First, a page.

males have large tailfeathers and expandable air sacs on their chest, used for display during the breeding season.
females are a more dull, dappled brown and white color and do not have showy features.
Greater sage-grouse historically inhabited most of the sagebrush steppe in the western United States. Their numbers have declined along with this habitat. It is believed that 56% of the greater sage-grouse historical range has been lost.
Greater sage-grouse depend on large areas of sagebrush, along with a variety of native grasses, forbs, and shrubs. Sage-grouse need diverse habitat for different seasons. Open areas are needed during the breeding season, while more dense cover is needed for nesting, raising young, and for winter habitat.
The greater sage-grouse is known for exciting and brilliant display behaviors by males during the breeding season. This behavior occurs from early March to mid-May, when multiple males gather in open areas called leks. During this time, males use their tail feathers and expandable air sacs under their throats to compete with other males for optimum position on the lek and the attention of females.
Along with depending on sagebrush for cover, it also comprises of much of their diet. In winter, sagebrush leaves become 99% of the bird's diet, and some individuals migrate to different habitat for the season. Greater sage-grouse are the only grouse in North America that have been known to migrate.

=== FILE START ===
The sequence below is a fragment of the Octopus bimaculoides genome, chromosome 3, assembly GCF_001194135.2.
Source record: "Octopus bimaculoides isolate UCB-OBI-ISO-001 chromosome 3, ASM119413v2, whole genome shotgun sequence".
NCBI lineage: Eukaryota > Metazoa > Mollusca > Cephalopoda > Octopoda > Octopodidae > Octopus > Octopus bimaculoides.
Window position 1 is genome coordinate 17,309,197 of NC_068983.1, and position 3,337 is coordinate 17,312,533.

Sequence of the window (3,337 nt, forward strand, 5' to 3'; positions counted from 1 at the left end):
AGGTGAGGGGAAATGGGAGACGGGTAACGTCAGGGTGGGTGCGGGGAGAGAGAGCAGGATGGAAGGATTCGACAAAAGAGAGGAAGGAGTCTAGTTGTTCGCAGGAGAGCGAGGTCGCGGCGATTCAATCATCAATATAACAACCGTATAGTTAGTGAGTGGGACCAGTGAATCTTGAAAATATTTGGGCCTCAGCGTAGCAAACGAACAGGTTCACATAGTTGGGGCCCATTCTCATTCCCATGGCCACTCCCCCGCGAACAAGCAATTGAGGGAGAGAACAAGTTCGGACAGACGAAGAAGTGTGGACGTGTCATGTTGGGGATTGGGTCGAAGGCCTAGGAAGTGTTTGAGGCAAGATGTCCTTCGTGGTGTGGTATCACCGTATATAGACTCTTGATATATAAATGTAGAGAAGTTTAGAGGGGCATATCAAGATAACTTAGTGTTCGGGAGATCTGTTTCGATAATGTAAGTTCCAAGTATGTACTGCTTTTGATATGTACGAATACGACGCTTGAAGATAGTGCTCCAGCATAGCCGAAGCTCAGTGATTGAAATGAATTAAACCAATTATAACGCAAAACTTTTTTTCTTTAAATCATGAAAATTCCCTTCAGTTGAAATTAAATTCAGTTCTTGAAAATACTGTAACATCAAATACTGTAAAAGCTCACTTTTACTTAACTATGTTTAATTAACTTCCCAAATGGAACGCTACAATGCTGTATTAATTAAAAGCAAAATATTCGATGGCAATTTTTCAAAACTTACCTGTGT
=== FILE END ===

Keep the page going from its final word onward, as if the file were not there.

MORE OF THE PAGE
To help conserve greater sage-grouse, active management has been implemented in parts of Idaho to improve habitat while also helping other species that depend on sagebrush. Wildfire, development, agricultural, and invasive species have been identified as some of the greatest threats to sagebrush steppe habitat. All of these threats are interrelated. For instance, wildfires and development allow invasive species like cheatgrass (Bromus tectorum) to exploit an opening and displace natives and increase wildfire frequency and intensity.
At Craters of the Moon, the National Park Service (NPS) monitors greater sage-grouse, as well as its habitat, to aid in conservation efforts. The NPS monitors these magnificent birds and their habitat by conducting annual lek counts of male sage-grouse. The NPS also helps to preserve sagebrush steppe habitat by monitoring it and controlling invasive exotic plant species which threaten to degrade this habitat.